done with the quick fix


I remember being a young person – around 10 years old – and someone walking up to me, poking me in the stomach, and giggling like the Pillsbury Dough Boy. I kinda smirked and laughed it away, but inside I felt this sense of, “Yep. This is who I am. I’m the fat, funny one that everyone can poke and laugh at. This is the life I’m made to live.”

I was an athletic kid. I’ve basically always been the shortest on any team, but when I started ‘filling out’ people started poking me. And challenging me to pizza eating contests and laughing when I would win.

Fast forward a few years. I’m in high school where looks matter and if you don’t have looks, well, hopefully you’re willing to lean in hard to self-deprecating humor so you can make the joke before others, that way it doesn’t hurt as bad, ya know.

I made my friends by being the non-threatening chubby girl that would boost their ego, gossip about whoever they were gossiping about, and eat whatever they put in front of me because they “bet I really couldn’t eat that too!”

When I got to college it was time for a new me. I was playing softball, working out twice a day with my team, eating in a college cafeteria (which basically means you don’t eat because it’s gross), and making changes. That lasted about as long as it takes for someone to binge Making a Murderer – I ended up leaving the softball team and spiraling into loneliness and depression. And food. Because, ya know, that’s who I am – the chubby one.

The one that isn’t worthy of love. Or friendship. Or identity outside of a Pillsbury Dough Boy chuckle.


The thing about being a human is that, unless you are old (like 99, I think), you are probably going to struggle with the questions of, “Who am I with/without this thing/person/place? What am I supposed to do with my life? Where does my identity lie?”

At 24, I was still working through a pretty big heartbreak, finding out who my friends were and what Godly friendship looked like, and struggling with the ‘fact’ that no man could ever love me if I weighed what I weighed. I was going to the gym, working out at least three times a week, and still the girl that every guy saw as just-a-friend. And I was convinced it was because I was overweight.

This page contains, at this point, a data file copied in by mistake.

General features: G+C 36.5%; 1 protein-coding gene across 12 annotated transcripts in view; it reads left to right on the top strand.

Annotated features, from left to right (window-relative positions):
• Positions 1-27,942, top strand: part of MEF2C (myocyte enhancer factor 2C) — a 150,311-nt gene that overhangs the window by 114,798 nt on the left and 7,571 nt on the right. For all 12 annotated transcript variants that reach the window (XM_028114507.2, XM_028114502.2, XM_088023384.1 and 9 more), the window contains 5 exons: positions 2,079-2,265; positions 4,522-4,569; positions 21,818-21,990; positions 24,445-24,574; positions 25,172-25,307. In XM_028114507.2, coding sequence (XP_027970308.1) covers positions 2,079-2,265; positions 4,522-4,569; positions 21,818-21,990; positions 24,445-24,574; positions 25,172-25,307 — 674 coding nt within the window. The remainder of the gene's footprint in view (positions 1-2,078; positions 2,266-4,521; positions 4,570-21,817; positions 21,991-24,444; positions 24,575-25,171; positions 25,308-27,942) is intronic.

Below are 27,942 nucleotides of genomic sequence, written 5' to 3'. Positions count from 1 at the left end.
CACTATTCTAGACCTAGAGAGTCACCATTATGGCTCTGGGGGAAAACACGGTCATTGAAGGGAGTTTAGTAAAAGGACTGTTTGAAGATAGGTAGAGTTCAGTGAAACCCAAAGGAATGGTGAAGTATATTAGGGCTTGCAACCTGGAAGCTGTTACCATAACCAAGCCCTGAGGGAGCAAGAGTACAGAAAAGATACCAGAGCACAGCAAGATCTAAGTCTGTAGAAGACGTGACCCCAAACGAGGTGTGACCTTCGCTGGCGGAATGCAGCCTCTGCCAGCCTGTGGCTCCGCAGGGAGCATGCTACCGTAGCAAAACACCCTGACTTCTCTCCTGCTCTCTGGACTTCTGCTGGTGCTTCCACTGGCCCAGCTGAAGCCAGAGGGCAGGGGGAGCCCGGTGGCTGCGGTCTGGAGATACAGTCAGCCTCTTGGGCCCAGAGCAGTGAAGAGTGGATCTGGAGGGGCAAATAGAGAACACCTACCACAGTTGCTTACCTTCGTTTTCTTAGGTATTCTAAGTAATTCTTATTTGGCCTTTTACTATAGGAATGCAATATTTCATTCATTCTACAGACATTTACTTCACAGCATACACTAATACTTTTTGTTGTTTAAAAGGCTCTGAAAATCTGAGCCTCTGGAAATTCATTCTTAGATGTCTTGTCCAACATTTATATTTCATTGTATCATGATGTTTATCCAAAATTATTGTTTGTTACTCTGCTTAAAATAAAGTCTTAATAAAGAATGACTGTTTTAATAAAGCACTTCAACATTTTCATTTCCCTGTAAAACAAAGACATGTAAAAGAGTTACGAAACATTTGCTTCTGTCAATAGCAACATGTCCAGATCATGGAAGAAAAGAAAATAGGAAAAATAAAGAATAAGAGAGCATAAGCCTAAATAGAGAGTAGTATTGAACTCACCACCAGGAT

I was living in this world that tells me I have to operate like The Biggest Loser. That if I’m not losing 13-27 pounds a week, I’m not trying hard enough. I believed that this transformation of body, heart, and mind was going to be as easy as 3 hours in a gym every week. If a quick-fix couldn’t fix me, nothing could.

I would work out and eat well for a solid period of time, get on the scale, and see little to no change. Then I would go right back to the chips and cheese and pasta and guilt and shame and worthlessness that entrapped me to begin with.

And I would do that with the sin in my life as well. I would muster up enough Kayla-strength to hold back acting on temptations, and as soon as I fell back in to sin, more guilt, shame, worthlessness, etc. flooded my life.

I desired a quick fix of my exterior appearance but wasn’t willing to do the hard work on the inside – exposing my sin before my Creator and allowing Him to remove the weight of sin in my life.

The issue? The way I viewed myself. The way I believed that no one could ever love me because of my weight. The way that I doubted God’s goodness for me because I wasn’t under 150 pounds. The way that I still let food and comfort control how I lived my life.


It’s now February 2016 and I’m 26 years old. I don’t let people poke me in the stomach any more. I try not to let food be my source of comfort (all of the time – as you’ve probably figured out if you’ve ever at any time read this blog, I love queso. And bacon.) I have friends that love me enough to say, “You will be okay. I will help you. We will help each other. You are not these lies you believe about yourself.”

I do believe that I can live my life in a healthy way – exercising and eating so that I can glorify God in my body, not to make my body or the scale my god.

I no longer believe that I need to lose 30 pounds in 30 minutes.

What I do believe, and what I’m learning, is that I am a beloved child of God. That I am loved, not only by God, but by people who see me for who God has made me. And I believe that all of life and all of sanctification is meant to be learned and grown in throughout all of life. I’m learning that giving myself grace is a process, and by shedding the guilt and shame that comes with trying and not succeeding, so going back to the same old habits, I’m shedding more weight than a literal pound can represent.


This past weekend I was at a baby shower of one of my best friends. Last April I celebrated another best and the impending arrival of her little one. 9 months apart the three of us took the same picture.

The biggest difference? I now see someone who is learning that her identity isn’t in her weight. Her identity isn’t in how her clothes look on her. Her identity isn’t in how many miles she can or cannot run without walking.

Her identity is in her Maker – who made her and calls her His, perfectly, whole, and without blemish.

“Behold, you delight in truth in the inward being, and you teach me wisdom in the secret heart. Purge me with hyssop, and I shall be clean; wash me, and I shall be whiter than snow. Create in me a clean heart, O God, and renew a right spirit within me.”-Psalm 51: 6-7, 10

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